To try and sum up how impressive this first wave of Fender MIJ reissues were when they arrived is very difficult indeed. Today there are masses of gorgeous brand new Fender guitars to choose from, and it’s been like that for decades. But in 1985, even the previously available American Teles had most often been plain or even tacky-looking instruments with little if any visual impact. I remember getting the ’62 Tele reissue home and plugging it in to play, but just staring down at the side of the guitar’s body as I held it on my lap. I was almost mesmerised by the quality of the high-gloss finish, the sparkle of the metallic red paint and the perfectly executed binding. I wanted to play it, but at the same time I didn’t want to touch it. When I actually did play it, though, the sound was fantastic.

The setup wasn’t great, and I didn’t initially find the Tele as easy to play as my Tokai Strat. The action was set too low and the strings choked off if I ever attempted a bend above the twelfth fret – which admittedly I didn’t often do in 1985. I also found the bridge uncomfortable when I rested my palm across it to damp the strings. The ’62-type Tele bridge saddles were definitely not the greatest flash of genius the Fender company ever had. But raising the action did make a big difference, in terms of comfort, functionality, and tone. It was with this guitar that I first started to learn about the impact of different action heights and string gauges on the tone of an instrument.


Absolutely LOADS of these guitars are mis-sold as 1985 or 1986 models, when in actual fact they were made later - maybe as late as the mid '90s. Why? Well, primarily because there's a major guitar dating website which will date any serial number from these Teles between 1985 and the mid 1990s as coming from a 1985 or 1986 guitar. The serial numbers are on the bridge plates, which I believe were pre-stamped in extremely high volume, and then randomly fitted to any given Tele with that design of bridge plate. It should follow that lower numbers will appear on earlier guitars, but it doesn't. For example, the serial number on my original '85, bought in the October of that year, began A038xxx. However, the serial number on a fully neck-dated '89 model begins A033xxx. Four years later, and yet a lower number. So you can't tell from the serial numbers when these guitars were made.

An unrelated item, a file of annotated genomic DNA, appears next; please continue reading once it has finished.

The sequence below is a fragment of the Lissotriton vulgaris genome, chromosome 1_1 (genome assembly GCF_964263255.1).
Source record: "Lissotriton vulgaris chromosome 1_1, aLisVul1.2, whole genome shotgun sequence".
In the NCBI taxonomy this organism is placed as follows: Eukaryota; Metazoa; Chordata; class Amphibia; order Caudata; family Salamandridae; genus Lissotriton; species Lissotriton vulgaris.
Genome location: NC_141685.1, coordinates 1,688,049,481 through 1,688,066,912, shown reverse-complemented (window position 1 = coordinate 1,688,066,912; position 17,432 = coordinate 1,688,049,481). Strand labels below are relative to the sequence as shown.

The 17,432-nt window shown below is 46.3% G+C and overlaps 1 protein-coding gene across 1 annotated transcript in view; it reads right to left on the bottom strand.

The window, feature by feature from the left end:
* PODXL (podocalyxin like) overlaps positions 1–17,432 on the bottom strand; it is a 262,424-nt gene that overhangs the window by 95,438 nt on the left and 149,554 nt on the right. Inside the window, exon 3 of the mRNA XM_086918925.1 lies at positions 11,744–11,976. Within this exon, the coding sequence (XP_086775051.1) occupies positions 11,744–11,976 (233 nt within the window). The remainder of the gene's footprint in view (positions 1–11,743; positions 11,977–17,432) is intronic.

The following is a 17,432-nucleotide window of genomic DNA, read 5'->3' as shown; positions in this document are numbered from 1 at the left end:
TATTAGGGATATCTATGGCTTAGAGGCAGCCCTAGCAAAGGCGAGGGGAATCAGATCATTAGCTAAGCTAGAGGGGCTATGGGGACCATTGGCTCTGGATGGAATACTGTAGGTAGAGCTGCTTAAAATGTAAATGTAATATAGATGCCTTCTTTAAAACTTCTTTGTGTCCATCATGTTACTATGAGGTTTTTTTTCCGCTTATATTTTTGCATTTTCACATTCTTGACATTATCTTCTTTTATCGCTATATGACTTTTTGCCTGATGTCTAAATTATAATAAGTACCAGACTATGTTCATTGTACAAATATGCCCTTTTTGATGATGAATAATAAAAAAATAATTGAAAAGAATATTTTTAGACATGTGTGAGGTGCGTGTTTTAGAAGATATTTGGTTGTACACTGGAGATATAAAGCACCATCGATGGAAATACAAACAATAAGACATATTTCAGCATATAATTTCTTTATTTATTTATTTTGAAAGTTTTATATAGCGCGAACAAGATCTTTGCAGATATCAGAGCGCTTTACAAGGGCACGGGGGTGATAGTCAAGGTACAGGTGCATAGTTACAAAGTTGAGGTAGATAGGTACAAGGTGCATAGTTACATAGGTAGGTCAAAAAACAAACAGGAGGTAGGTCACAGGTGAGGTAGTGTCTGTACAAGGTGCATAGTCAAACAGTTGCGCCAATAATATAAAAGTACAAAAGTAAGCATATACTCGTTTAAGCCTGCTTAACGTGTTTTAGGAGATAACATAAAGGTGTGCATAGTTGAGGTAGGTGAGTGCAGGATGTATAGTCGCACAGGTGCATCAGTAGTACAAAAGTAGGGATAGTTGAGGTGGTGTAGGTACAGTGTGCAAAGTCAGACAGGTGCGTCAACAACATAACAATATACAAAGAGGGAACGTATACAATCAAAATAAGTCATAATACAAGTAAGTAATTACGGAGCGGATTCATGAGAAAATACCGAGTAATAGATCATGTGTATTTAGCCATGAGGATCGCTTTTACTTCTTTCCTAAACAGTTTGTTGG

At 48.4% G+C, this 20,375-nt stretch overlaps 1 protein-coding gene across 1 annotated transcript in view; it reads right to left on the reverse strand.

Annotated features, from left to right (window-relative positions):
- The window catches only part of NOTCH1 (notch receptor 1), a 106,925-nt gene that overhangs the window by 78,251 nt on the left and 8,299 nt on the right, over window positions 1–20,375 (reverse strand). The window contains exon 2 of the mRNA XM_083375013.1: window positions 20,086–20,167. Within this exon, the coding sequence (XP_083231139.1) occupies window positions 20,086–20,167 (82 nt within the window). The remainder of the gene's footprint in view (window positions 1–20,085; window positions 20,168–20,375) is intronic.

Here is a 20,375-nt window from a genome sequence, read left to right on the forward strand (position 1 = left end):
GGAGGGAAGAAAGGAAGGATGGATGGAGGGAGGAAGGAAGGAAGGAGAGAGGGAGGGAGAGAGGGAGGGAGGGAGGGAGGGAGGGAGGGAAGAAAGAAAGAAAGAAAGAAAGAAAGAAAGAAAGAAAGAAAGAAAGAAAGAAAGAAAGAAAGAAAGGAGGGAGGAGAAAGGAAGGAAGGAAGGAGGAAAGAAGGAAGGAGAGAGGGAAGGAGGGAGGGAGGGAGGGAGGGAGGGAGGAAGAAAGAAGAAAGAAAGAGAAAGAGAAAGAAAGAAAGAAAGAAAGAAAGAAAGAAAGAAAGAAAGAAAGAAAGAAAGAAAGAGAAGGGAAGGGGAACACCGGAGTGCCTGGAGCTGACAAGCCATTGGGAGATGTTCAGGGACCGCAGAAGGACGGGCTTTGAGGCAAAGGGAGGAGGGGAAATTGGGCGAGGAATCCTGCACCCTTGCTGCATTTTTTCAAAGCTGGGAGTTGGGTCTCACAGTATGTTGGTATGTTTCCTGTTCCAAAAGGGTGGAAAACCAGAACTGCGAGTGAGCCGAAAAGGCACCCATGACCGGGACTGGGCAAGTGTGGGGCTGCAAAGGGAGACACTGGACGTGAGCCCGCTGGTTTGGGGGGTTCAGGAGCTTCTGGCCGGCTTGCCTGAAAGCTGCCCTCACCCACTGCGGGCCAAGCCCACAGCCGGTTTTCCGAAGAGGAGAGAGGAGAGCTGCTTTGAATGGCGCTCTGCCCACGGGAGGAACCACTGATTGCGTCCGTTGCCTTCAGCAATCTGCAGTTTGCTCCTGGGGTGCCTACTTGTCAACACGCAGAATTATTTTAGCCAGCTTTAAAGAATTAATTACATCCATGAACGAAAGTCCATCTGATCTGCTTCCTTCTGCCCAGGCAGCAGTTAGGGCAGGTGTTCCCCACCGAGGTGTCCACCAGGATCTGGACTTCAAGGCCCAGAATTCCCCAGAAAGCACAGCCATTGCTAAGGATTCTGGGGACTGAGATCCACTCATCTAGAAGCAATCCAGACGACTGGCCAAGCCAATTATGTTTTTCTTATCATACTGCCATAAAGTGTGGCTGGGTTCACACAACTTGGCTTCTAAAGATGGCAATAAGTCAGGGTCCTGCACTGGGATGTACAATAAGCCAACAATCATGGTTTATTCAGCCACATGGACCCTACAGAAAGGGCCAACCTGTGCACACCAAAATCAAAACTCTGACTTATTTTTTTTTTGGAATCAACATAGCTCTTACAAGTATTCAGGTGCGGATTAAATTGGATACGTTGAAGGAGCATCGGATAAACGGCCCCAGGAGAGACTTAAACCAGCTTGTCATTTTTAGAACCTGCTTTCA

This example has a December 1991 neck date and a serial
number starting A048xxx - a much lower number than
some examples I've seen being sold as '85s
Making things worse, whilst Fender Japan did strive to give their vintage reissues neck dates, a large number of them slipped through without being dated. If the guitar has no neck date, you need to start looking at other features to determine whether the '85/'86 categorisation is genuine...

Firstly, in my experience (and I did look at a hell of a lot of these in the '80s), the early models all had slot-head (screwdriver) height-adjustment screws in the bridge saddles. I can confirm that as late as the second half of 1988, there were new '62 Tele reissues on sale in the UK with the slot-head bridge saddle screws. Subsequently, the slot-head screws were replaced with allen key screws. The first models I've been able to confirm were sold new with the allen key screws come from 1989. There could also be some allen screw models from 1988 - I don't know the exact start of the transition - but I'd say it's almost certain that no '85 or '86 examples were shipped with allen screw bridge saddles. If the "1985 or 1986" example you've found has the allen saddles, I believe it's a fairly safe assumption that it's not really an '85 or an '86 (or at least isn't all original), and you need to investigate further.* Please see the update below.

Secondly, in 1985, these guitars definitely came with open (vintage style) DM-30 selector switches, and thick, substantial wiring. I believe this also remained the case through 1986. Subsequently, the switches were changed to the enclosed plastic YM-30 type, and the wiring became much thinner. I strongly suspect these changes took place during the 1987 revamp of the MIJ range, so if the Tele you're looking at has an enclosed plastic switch and thin, flimsy wiring, again, it's unlikely to be an all original '85 or '86 model. Obviously, it's possible for someone to change the switch and the wiring, but the wiring in particular would be very hard to completely redo without leaving evidence.

UPDATE: I was kindly given a piece of information which suggests that the allen key saddle screws and enclosed switches may appear on some earlier models than I suspected. I'm looking into the issue further, but the information applies to an example with a July '86 neck date, which has both allen screw saddles and an enclosed switch. A dated neck would not necessarily have left the factory immediately, and the owner reports having bought secondhand in 1989 so the original purchase date is unknown. But there could be some pre-1987 guitars around with allen screw saddles, and the YM-30 switches could have arrived in '86 rather than '87.